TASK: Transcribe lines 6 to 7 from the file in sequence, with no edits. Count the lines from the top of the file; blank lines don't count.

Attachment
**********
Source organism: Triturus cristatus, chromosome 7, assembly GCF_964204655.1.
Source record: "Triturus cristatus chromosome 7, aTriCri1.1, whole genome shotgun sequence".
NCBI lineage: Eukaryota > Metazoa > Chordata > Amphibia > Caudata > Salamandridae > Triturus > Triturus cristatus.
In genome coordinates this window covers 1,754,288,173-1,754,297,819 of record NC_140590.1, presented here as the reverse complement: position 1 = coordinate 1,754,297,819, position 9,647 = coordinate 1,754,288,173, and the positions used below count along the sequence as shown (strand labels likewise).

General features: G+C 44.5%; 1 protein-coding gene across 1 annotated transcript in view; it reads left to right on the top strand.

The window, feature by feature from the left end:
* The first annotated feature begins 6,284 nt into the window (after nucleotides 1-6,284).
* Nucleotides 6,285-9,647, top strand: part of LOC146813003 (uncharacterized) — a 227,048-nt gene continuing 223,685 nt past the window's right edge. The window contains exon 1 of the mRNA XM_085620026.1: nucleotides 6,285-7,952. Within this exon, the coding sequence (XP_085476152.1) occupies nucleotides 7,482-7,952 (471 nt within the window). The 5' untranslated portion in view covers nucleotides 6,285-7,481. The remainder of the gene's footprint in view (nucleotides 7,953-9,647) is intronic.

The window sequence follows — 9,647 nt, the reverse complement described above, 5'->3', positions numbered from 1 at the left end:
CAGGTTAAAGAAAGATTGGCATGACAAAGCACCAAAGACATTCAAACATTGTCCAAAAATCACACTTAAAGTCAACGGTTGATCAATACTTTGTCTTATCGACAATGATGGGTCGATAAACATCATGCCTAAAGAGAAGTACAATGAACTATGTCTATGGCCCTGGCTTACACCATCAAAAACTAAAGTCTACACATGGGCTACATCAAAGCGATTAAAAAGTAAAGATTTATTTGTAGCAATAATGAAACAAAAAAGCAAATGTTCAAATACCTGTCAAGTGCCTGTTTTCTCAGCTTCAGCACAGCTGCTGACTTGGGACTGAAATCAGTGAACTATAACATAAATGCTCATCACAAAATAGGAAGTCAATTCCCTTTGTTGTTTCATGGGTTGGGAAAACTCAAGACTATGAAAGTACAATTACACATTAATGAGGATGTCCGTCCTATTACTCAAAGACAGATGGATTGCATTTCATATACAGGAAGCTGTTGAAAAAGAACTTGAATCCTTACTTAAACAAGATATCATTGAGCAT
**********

The window, feature by feature from the left end:
* The first annotated feature begins 6,284 nt into the window (after nucleotides 1-6,284).